"Arrived at foot of the ridge - found General Walker, and heard a roar for reinforcements coming down the hill, irresponsible men, Australian privates passing the word for "Reinforcements on the double!!" General Walker told me to at once send a company up - packs to the left at the bottom. I enquired "what were they to do?, where to go and what the position was?" I was told they would be met at the top and put right. So away they went. No sooner gone than more yells of the same sort from the Australians. Another Coy of mine ordered to follow the 1st one. The Coys were (1st) Wellington West Coast, (2nd) Hawkes Bay, some 450 of the best soldier men in the world: They were being sent to chaos and slaughter nay murder. 

....

I took [it] upon myself to stop the yells and say no more reinforcements should go up in that irresponsible way. I went up myself to find out the position - a long climb along and up a ridge. I struck a sort of natural fort along it. Entrenched and occupied by about 40 Australians and 2 M [machine] guns, one Major a fat chap. I asked him what he was doing there sending down yell for reinforcements. He said he was passing the yells on. I asked him why he didn't go himself and take his men with him. He said he has orders to stay. I went on passing scores of Australian unwounded lying all along the track. Finally I got to a Col Braund who said he was in command of the show. Asked for some explanation of the position and why he had left his men when down the ridge and called from reinforcements from the New Zealanders. He didn't know and knew nothing. Had no defensive position, no plan, nothing but a murderous notion, that the nice thing to do was to plunge troops out of the neck of the ridge and into the jungle beyond...."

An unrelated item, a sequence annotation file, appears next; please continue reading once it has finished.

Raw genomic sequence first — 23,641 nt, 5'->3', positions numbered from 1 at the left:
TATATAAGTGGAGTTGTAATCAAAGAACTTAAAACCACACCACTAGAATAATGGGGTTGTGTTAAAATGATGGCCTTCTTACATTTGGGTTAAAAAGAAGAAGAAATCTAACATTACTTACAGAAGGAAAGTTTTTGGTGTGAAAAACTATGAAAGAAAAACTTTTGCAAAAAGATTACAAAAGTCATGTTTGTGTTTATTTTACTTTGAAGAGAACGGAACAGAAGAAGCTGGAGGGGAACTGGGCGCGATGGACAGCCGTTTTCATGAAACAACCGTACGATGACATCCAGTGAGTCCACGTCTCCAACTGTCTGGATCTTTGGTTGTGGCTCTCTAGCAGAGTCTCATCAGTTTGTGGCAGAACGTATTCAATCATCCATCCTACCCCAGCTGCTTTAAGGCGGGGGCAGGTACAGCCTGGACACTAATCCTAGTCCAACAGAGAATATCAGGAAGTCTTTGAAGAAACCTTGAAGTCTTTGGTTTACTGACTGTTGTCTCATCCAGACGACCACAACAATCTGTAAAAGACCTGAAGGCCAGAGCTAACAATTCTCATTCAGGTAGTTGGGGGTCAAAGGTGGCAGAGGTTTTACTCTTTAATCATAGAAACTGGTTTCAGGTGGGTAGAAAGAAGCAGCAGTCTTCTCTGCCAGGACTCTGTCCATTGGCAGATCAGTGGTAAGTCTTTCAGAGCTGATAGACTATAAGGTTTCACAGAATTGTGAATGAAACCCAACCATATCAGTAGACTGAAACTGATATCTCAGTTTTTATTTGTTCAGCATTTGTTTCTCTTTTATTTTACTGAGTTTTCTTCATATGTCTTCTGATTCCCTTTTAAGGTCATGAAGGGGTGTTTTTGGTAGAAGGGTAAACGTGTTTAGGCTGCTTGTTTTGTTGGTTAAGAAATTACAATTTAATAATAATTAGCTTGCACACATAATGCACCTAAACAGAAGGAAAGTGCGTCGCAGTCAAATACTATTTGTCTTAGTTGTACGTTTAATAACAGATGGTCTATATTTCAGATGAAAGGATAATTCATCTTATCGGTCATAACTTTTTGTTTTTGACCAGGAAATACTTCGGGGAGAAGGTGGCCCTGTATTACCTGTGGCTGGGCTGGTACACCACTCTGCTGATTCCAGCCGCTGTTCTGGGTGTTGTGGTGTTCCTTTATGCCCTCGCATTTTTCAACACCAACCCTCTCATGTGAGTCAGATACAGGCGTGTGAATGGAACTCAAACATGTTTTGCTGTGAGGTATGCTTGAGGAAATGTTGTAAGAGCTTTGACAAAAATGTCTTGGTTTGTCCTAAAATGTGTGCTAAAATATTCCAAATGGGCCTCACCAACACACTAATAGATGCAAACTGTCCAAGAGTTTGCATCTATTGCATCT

To read the rest of this journal entry, see No Better Death: The Great War Diaries and Letters of William G Malone (page 164), edited by John Crawford and published by Exisle Publishing. Available in the Palmerston North City Library and from Exisle Publishing.

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